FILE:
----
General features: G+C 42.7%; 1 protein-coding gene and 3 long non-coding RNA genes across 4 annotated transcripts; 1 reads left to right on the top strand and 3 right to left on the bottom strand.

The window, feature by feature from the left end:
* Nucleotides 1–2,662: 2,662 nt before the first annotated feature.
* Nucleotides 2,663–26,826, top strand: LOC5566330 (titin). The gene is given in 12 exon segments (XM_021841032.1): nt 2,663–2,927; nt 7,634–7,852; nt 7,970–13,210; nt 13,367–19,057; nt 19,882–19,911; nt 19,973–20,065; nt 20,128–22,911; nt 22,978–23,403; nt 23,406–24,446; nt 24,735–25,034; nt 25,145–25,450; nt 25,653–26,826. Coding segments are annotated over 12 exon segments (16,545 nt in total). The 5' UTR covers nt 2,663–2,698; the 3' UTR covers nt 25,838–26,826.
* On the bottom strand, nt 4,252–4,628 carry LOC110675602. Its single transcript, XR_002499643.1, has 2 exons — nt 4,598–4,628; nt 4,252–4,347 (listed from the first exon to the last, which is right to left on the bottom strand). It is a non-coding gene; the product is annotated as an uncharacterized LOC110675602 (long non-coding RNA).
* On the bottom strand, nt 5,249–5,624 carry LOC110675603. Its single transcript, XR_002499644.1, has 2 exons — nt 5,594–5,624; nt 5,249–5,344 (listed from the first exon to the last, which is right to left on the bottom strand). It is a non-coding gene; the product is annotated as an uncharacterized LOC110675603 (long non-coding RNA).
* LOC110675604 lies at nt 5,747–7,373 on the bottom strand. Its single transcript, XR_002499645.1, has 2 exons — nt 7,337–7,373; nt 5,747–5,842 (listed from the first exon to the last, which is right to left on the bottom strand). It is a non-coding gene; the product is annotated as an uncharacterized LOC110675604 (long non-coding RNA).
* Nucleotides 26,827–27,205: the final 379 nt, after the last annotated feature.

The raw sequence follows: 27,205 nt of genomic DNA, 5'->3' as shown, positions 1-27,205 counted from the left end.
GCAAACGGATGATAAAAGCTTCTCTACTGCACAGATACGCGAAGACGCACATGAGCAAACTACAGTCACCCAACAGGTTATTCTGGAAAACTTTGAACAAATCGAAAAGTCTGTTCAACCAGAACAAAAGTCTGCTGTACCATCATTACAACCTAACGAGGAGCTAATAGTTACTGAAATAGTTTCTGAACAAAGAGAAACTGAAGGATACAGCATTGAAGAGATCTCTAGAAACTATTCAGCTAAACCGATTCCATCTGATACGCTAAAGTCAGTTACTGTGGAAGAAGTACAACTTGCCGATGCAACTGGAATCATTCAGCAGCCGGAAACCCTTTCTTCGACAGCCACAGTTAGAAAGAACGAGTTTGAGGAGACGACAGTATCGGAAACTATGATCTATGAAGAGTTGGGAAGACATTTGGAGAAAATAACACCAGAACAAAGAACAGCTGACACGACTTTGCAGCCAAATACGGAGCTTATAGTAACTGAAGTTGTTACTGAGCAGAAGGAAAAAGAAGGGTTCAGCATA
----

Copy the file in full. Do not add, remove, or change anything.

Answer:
General features: G+C 42.7%; 1 protein-coding gene and 3 long non-coding RNA genes across 4 annotated transcripts; 1 reads left to right on the top strand and 3 right to left on the bottom strand.

The window, feature by feature from the left end:
* Nucleotides 1–2,662: 2,662 nt before the first annotated feature.
* Nucleotides 2,663–26,826, top strand: LOC5566330 (titin). The gene is given in 12 exon segments (XM_021841032.1): nt 2,663–2,927; nt 7,634–7,852; nt 7,970–13,210; nt 13,367–19,057; nt 19,882–19,911; nt 19,973–20,065; nt 20,128–22,911; nt 22,978–23,403; nt 23,406–24,446; nt 24,735–25,034; nt 25,145–25,450; nt 25,653–26,826. Coding segments are annotated over 12 exon segments (16,545 nt in total). The 5' UTR covers nt 2,663–2,698; the 3' UTR covers nt 25,838–26,826.
* On the bottom strand, nt 4,252–4,628 carry LOC110675602. Its single transcript, XR_002499643.1, has 2 exons — nt 4,598–4,628; nt 4,252–4,347 (listed from the first exon to the last, which is right to left on the bottom strand). It is a non-coding gene; the product is annotated as an uncharacterized LOC110675602 (long non-coding RNA).
* On the bottom strand, nt 5,249–5,624 carry LOC110675603. Its single transcript, XR_002499644.1, has 2 exons — nt 5,594–5,624; nt 5,249–5,344 (listed from the first exon to the last, which is right to left on the bottom strand). It is a non-coding gene; the product is annotated as an uncharacterized LOC110675603 (long non-coding RNA).
* LOC110675604 lies at nt 5,747–7,373 on the bottom strand. Its single transcript, XR_002499645.1, has 2 exons — nt 7,337–7,373; nt 5,747–5,842 (listed from the first exon to the last, which is right to left on the bottom strand). It is a non-coding gene; the product is annotated as an uncharacterized LOC110675604 (long non-coding RNA).
* Nucleotides 26,827–27,205: the final 379 nt, after the last annotated feature.

The raw sequence follows: 27,205 nt of genomic DNA, 5'->3' as shown, positions 1-27,205 counted from the left end.
GCAAACGGATGATAAAAGCTTCTCTACTGCACAGATACGCGAAGACGCACATGAGCAAACTACAGTCACCCAACAGGTTATTCTGGAAAACTTTGAACAAATCGAAAAGTCTGTTCAACCAGAACAAAAGTCTGCTGTACCATCATTACAACCTAACGAGGAGCTAATAGTTACTGAAATAGTTTCTGAACAAAGAGAAACTGAAGGATACAGCATTGAAGAGATCTCTAGAAACTATTCAGCTAAACCGATTCCATCTGATACGCTAAAGTCAGTTACTGTGGAAGAAGTACAACTTGCCGATGCAACTGGAATCATTCAGCAGCCGGAAACCCTTTCTTCGACAGCCACAGTTAGAAAGAACGAGTTTGAGGAGACGACAGTATCGGAAACTATGATCTATGAAGAGTTGGGAAGACATTTGGAGAAAATAACACCAGAACAAAGAACAGCTGACACGACTTTGCAGCCAAATACGGAGCTTATAGTAACTGAAGTTGTTACTGAGCAGAAGGAAAAAGAAGGGTTCAGCATA